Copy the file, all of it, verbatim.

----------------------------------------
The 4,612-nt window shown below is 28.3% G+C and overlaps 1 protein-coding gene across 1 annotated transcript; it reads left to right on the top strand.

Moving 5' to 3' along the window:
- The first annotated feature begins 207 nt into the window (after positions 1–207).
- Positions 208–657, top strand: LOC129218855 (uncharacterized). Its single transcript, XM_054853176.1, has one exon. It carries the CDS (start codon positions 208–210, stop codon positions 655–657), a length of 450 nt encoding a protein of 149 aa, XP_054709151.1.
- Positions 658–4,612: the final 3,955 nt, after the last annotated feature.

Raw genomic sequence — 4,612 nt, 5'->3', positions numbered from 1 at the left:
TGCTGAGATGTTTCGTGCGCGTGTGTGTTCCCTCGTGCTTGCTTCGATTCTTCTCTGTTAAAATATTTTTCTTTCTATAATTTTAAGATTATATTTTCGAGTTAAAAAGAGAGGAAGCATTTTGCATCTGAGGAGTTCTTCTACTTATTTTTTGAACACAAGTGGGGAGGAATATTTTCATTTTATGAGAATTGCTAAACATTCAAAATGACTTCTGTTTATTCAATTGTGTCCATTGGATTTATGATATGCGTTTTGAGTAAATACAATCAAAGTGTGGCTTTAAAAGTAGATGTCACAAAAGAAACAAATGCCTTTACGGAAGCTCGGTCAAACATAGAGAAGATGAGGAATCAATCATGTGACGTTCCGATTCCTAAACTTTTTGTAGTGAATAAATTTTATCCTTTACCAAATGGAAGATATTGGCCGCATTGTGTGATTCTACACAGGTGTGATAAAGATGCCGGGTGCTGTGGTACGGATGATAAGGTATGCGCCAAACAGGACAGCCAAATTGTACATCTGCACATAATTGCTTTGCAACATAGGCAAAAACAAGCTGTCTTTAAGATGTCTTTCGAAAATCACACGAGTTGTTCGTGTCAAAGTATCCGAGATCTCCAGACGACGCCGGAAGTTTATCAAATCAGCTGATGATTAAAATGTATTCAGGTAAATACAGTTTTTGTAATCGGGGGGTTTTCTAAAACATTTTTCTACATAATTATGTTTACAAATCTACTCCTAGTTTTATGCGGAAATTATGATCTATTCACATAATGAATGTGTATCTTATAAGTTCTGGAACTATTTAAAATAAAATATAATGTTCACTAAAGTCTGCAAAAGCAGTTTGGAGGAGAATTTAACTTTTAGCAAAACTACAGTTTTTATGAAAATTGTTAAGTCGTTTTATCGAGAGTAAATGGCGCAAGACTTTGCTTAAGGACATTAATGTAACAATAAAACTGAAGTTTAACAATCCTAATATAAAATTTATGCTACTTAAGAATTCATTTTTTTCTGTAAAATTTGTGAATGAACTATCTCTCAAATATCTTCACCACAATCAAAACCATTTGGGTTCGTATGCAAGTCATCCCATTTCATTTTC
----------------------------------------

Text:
The 4,612-nt window shown below is 28.3% G+C and overlaps 1 protein-coding gene across 1 annotated transcript; it reads left to right on the top strand.

Moving 5' to 3' along the window:
- The first annotated feature begins 207 nt into the window (after positions 1–207).
- Positions 208–657, top strand: LOC129218855 (uncharacterized). Its single transcript, XM_054853176.1, has one exon. It carries the CDS (start codon positions 208–210, stop codon positions 655–657), a length of 450 nt encoding a protein of 149 aa, XP_054709151.1.
- Positions 658–4,612: the final 3,955 nt, after the last annotated feature.

Raw genomic sequence — 4,612 nt, 5'->3', positions numbered from 1 at the left:
TGCTGAGATGTTTCGTGCGCGTGTGTGTTCCCTCGTGCTTGCTTCGATTCTTCTCTGTTAAAATATTTTTCTTTCTATAATTTTAAGATTATATTTTCGAGTTAAAAAGAGAGGAAGCATTTTGCATCTGAGGAGTTCTTCTACTTATTTTTTGAACACAAGTGGGGAGGAATATTTTCATTTTATGAGAATTGCTAAACATTCAAAATGACTTCTGTTTATTCAATTGTGTCCATTGGATTTATGATATGCGTTTTGAGTAAATACAATCAAAGTGTGGCTTTAAAAGTAGATGTCACAAAAGAAACAAATGCCTTTACGGAAGCTCGGTCAAACATAGAGAAGATGAGGAATCAATCATGTGACGTTCCGATTCCTAAACTTTTTGTAGTGAATAAATTTTATCCTTTACCAAATGGAAGATATTGGCCGCATTGTGTGATTCTACACAGGTGTGATAAAGATGCCGGGTGCTGTGGTACGGATGATAAGGTATGCGCCAAACAGGACAGCCAAATTGTACATCTGCACATAATTGCTTTGCAACATAGGCAAAAACAAGCTGTCTTTAAGATGTCTTTCGAAAATCACACGAGTTGTTCGTGTCAAAGTATCCGAGATCTCCAGACGACGCCGGAAGTTTATCAAATCAGCTGATGATTAAAATGTATTCAGGTAAATACAGTTTTTGTAATCGGGGGGTTTTCTAAAACATTTTTCTACATAATTATGTTTACAAATCTACTCCTAGTTTTATGCGGAAATTATGATCTATTCACATAATGAATGTGTATCTTATAAGTTCTGGAACTATTTAAAATAAAATATAATGTTCACTAAAGTCTGCAAAAGCAGTTTGGAGGAGAATTTAACTTTTAGCAAAACTACAGTTTTTATGAAAATTGTTAAGTCGTTTTATCGAGAGTAAATGGCGCAAGACTTTGCTTAAGGACATTAATGTAACAATAAAACTGAAGTTTAACAATCCTAATATAAAATTTATGCTACTTAAGAATTCATTTTTTTCTGTAAAATTTGTGAATGAACTATCTCTCAAATATCTTCACCACAATCAAAACCATTTGGGTTCGTATGCAAGTCATCCCATTTCATTTTC